In Texas, Key Opposition to School Vouchers Is Rural and Red

Elizabeth Findell:

The word spread parent-to-parent during a Little Dribblers basketball game in the school gymnasium. The superintendent had sent emails—several—warning that school-choice efforts under way wouldn’t be good for their East Texas school district of 554 students.

The target of Superintendent Brandon Enos’s advocacy was a special session of the Texas Legislature called by Republican Gov. Greg Abbott to pass a measure to allow Texas children to receive state funding to attend private schools. Superintendents statewide have feared the measure would drain money from the state’s already lean public-education funding.

“I don’t think it’s very fair,” said Melissa Williamson, a staunch Republican and stay-at-home mother of three, after another mom described the issue to her in the gym. “If a parent wants their child to go to private school, they should have to pay for it or apply for scholarships,” she said. “Because public schools have to take everybody.”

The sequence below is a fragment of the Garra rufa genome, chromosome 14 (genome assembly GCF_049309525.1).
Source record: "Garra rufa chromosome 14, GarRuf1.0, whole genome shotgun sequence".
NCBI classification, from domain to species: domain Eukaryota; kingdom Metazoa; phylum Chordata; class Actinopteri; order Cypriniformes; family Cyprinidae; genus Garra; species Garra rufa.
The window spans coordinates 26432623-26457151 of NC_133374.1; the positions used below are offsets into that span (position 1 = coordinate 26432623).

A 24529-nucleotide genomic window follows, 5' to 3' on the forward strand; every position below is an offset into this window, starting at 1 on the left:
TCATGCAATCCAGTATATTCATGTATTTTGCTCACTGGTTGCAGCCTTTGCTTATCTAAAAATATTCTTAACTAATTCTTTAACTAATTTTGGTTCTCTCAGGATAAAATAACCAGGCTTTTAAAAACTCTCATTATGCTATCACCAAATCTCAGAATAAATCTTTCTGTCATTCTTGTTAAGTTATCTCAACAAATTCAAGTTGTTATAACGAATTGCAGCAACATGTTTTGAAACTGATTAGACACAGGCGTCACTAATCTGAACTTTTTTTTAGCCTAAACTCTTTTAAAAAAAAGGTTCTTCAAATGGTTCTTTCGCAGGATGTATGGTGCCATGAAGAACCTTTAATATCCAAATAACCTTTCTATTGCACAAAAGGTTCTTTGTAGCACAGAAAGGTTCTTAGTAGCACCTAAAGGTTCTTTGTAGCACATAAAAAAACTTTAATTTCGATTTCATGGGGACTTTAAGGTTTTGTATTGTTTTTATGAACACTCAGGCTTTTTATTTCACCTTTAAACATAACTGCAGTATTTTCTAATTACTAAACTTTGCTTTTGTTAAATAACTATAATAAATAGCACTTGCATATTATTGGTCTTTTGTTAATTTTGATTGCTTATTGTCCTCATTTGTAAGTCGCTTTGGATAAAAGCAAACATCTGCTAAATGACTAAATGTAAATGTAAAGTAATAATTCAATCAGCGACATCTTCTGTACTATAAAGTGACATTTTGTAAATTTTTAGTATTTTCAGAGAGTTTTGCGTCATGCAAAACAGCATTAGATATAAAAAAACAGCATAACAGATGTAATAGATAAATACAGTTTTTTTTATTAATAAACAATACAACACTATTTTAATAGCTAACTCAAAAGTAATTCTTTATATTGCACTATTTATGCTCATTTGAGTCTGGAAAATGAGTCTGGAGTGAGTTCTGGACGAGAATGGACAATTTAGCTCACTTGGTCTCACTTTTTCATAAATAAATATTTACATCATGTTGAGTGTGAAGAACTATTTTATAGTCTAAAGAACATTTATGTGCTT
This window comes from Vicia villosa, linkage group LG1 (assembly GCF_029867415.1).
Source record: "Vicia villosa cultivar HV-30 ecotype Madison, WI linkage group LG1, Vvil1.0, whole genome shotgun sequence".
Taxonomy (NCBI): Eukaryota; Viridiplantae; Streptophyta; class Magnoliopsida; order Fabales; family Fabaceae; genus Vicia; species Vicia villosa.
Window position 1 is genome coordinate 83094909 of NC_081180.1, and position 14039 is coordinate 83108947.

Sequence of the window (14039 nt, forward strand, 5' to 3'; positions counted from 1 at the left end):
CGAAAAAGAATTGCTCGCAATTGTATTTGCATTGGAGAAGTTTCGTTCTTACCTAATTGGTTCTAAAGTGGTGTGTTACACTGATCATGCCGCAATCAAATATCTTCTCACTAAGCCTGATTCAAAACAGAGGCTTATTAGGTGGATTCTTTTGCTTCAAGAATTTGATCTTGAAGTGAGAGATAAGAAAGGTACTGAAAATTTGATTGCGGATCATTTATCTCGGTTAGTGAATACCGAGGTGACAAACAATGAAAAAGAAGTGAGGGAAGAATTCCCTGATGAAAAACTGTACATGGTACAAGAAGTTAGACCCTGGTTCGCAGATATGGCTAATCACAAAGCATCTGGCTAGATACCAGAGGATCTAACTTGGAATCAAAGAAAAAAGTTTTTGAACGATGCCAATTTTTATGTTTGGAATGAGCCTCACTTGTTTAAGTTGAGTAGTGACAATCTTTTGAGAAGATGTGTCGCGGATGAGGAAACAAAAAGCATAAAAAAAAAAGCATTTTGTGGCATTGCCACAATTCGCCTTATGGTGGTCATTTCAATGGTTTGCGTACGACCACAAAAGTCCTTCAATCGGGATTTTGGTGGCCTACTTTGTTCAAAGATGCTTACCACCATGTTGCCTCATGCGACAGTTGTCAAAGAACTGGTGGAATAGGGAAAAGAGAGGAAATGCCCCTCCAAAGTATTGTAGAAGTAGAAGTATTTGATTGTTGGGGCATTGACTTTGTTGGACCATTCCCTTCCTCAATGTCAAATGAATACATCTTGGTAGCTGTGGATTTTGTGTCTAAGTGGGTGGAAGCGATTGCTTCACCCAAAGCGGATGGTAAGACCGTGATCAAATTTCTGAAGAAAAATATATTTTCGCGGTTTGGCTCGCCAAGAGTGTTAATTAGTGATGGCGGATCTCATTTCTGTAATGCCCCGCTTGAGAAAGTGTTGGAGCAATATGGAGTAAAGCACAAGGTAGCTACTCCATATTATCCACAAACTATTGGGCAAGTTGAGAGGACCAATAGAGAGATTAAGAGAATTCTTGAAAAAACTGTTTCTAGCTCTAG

While similar school-voucher bills have passed in several Republican-led states in recent years, the issue has remained stalled over several legislative sessions in Texas because of opposition of Republicans in rural parts of the state, where schools are often the pride and center of small communities. The legislators who represent Cushing, state Sen. Robert Nichols and state Rep. Travis Clardy, have been among the holdouts.